The patient came in frowning. She was returning her glasses because the photochromic lenses didn’t darken. After stepping outside, I handed back the glasses with darkened lenses. I suggested that because the lenses take a few seconds to darken, and the rate of change was so subtle, she didn’t notice it. I expected a smile, but still frowning, she shook her head and told me she couldn’t see well with them. I asked her to describe the problem. “It just doesn’t feel right,” she answered. After verification and some adjustments and more questions, she finally said she didn’t like the frame.

Glasses are the most noticeable feature on a person’s face, making frame selection a very personal process. Combine that with hazy vision through dilated pupils, and we’re at risk for buyer’s remorse. Once the glasses are made, we’re in a predicament. We want a happy, satisfied patient, but not the expense of remaking glasses. A couple of things work occasionally in these situations. When the patient insists that we “gave her the wrong frame,” remind her of the value of the frame and why she liked it—color, shape, lightweight, etc. Or show her other frames she considered and ask which frame she remembers selecting. Sometimes after reviewing other options, the patient realizes that the glasses she has actually are the best choice and feels she is the one who made the decision. Validate that by reaffirming the frame’s features and benefits.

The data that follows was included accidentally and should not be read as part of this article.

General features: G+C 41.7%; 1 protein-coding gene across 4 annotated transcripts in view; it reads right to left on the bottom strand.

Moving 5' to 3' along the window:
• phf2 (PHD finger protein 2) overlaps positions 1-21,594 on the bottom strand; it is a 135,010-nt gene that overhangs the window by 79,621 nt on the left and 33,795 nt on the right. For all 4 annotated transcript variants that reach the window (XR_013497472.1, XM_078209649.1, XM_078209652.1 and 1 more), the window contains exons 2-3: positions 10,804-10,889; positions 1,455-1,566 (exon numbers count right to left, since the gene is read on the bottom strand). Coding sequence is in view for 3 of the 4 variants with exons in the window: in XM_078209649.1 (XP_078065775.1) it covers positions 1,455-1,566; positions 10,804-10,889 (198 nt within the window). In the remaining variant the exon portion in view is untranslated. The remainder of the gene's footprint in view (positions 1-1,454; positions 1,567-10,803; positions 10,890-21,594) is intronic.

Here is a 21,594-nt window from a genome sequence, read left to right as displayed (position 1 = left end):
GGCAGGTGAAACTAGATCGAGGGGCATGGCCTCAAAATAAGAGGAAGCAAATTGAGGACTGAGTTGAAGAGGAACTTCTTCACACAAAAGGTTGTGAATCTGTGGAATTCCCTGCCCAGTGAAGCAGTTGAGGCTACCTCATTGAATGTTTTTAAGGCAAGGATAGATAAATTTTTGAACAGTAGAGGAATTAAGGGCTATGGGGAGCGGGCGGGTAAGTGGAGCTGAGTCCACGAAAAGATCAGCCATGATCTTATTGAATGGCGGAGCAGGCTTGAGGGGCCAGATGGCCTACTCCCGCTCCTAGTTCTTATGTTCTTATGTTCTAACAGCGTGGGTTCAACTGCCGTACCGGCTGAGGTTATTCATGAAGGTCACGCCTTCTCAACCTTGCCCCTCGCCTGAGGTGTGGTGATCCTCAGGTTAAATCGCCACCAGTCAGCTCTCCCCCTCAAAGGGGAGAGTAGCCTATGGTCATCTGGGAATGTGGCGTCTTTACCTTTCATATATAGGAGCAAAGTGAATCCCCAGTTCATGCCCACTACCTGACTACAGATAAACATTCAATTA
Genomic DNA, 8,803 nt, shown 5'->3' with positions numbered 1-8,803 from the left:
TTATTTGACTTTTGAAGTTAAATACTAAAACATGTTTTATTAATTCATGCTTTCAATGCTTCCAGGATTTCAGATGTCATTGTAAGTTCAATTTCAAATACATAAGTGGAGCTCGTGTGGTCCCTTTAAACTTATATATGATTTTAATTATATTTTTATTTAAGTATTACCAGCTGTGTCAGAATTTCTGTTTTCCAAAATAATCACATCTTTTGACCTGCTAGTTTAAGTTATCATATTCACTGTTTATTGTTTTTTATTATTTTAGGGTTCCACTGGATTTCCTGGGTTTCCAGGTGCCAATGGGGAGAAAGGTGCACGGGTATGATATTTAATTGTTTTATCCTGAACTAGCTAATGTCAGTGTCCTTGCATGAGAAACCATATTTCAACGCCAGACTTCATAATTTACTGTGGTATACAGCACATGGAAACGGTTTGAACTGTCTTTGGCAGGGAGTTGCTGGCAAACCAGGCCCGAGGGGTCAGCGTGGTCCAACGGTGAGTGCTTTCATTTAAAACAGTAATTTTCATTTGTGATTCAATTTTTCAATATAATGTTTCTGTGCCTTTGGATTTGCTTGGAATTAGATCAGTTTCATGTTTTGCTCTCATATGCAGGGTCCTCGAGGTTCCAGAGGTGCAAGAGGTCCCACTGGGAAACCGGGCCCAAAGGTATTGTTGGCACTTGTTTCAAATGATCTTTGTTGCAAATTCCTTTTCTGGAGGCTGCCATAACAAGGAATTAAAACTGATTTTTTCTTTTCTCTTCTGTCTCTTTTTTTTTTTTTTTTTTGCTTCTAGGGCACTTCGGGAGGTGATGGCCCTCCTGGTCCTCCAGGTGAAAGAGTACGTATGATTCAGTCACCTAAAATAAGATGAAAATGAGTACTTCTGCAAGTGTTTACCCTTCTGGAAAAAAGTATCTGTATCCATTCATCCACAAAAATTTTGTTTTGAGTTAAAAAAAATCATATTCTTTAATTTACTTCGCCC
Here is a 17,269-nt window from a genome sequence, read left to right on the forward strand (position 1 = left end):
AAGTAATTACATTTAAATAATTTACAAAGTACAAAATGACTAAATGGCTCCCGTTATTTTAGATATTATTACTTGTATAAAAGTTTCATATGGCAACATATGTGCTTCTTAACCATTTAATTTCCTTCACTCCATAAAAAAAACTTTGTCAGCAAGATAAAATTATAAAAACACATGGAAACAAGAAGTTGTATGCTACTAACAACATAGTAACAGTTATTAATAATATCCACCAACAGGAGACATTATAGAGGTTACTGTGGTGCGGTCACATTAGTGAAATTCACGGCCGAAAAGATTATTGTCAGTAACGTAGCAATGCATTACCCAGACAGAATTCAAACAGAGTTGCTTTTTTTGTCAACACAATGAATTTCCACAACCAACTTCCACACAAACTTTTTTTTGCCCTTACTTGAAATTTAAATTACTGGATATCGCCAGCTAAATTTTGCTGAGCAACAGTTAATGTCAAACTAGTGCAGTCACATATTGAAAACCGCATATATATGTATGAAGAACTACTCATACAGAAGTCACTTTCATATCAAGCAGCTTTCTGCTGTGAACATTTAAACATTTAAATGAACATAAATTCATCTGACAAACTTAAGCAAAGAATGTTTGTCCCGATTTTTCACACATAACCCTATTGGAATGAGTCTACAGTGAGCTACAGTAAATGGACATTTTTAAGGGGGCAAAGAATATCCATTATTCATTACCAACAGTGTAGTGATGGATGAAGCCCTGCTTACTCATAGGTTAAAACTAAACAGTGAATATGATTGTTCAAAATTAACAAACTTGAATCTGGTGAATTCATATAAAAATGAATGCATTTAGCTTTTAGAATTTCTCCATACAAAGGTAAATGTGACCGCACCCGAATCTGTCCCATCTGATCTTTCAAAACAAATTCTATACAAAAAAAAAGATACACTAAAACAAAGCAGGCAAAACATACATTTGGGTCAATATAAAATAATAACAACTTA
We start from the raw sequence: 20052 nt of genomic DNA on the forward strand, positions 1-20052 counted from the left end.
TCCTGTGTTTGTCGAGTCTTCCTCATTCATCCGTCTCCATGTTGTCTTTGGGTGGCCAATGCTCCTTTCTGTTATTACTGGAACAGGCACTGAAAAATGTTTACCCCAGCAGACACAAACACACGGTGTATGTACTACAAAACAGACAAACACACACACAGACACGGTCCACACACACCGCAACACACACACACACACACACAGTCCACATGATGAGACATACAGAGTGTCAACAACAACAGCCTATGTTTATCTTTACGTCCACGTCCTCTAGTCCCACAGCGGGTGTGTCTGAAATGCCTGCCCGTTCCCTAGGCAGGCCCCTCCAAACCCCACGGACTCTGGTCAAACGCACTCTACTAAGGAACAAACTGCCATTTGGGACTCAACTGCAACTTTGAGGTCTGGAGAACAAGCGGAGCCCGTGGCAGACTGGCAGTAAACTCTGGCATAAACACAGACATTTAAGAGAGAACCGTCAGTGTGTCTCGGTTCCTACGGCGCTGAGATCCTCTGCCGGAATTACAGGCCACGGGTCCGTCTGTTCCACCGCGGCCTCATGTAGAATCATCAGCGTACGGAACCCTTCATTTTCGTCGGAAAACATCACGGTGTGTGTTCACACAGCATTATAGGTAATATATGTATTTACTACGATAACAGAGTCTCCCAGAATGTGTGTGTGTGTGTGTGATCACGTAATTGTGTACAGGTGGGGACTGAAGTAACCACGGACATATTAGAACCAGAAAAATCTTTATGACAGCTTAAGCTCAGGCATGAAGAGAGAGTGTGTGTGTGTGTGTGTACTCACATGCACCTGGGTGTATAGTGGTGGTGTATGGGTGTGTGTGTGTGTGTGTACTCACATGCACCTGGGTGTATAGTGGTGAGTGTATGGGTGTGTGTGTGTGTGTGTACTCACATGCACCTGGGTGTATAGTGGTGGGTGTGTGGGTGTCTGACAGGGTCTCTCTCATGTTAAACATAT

Prevention is the best solution. The longer the patient takes selecting a frame, the more likely they won’t like it later, leading to buyer’s remorse. Confusion results as the patient tries on many frames and may not remember their final choice. When the patient finds a frame they like, compare other choices to that one. Like the exam room mantra, “Which is better, one or two,” if a new favorite is chosen, compare others to that one. In doing so, the patient repeatedly tries on the favorite frame, making it more memorable.

Even better are apps like the ABS Smart Mirror for tablets. With this app, you can take pictures of the patient in different frames. The patient sees him or herself clearly and compares the pictures. E-mail the pictures to the patient confirming the choice and to share with family and friends. This adds fun to the process and can also take digital measurements. For more frame selection tips and information about the app, check out the CE “5 Reasons to Add a Smart Mirror App to Enhance the Eyewear Selling Process” at 2020mag.com/ce.

Linda Conlin
lconlin@jobson.com
2020mag.com/education